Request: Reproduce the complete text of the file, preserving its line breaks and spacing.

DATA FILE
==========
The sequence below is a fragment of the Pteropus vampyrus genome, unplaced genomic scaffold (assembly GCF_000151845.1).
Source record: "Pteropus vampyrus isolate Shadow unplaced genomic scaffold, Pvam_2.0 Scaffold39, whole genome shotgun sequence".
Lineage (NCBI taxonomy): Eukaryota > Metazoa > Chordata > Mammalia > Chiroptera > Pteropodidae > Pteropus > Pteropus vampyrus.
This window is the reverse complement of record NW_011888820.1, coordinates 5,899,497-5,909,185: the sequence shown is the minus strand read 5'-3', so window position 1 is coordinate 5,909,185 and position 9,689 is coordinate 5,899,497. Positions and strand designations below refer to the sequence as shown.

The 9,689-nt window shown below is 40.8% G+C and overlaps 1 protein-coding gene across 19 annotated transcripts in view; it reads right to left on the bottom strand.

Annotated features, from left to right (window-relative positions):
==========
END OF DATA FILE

The sequence below is a fragment of the Pteropus vampyrus genome, unplaced genomic scaffold (assembly GCF_000151845.1).
Source record: "Pteropus vampyrus isolate Shadow unplaced genomic scaffold, Pvam_2.0 Scaffold39, whole genome shotgun sequence".
Lineage (NCBI taxonomy): Eukaryota > Metazoa > Chordata > Mammalia > Chiroptera > Pteropodidae > Pteropus > Pteropus vampyrus.
This window is the reverse complement of record NW_011888820.1, coordinates 5,899,497-5,909,185: the sequence shown is the minus strand read 5'-3', so window position 1 is coordinate 5,909,185 and position 9,689 is coordinate 5,899,497. Positions and strand designations below refer to the sequence as shown.

The 9,689-nt window shown below is 40.8% G+C and overlaps 1 protein-coding gene across 19 annotated transcripts in view; it reads right to left on the bottom strand.

Annotated features, from left to right (window-relative positions):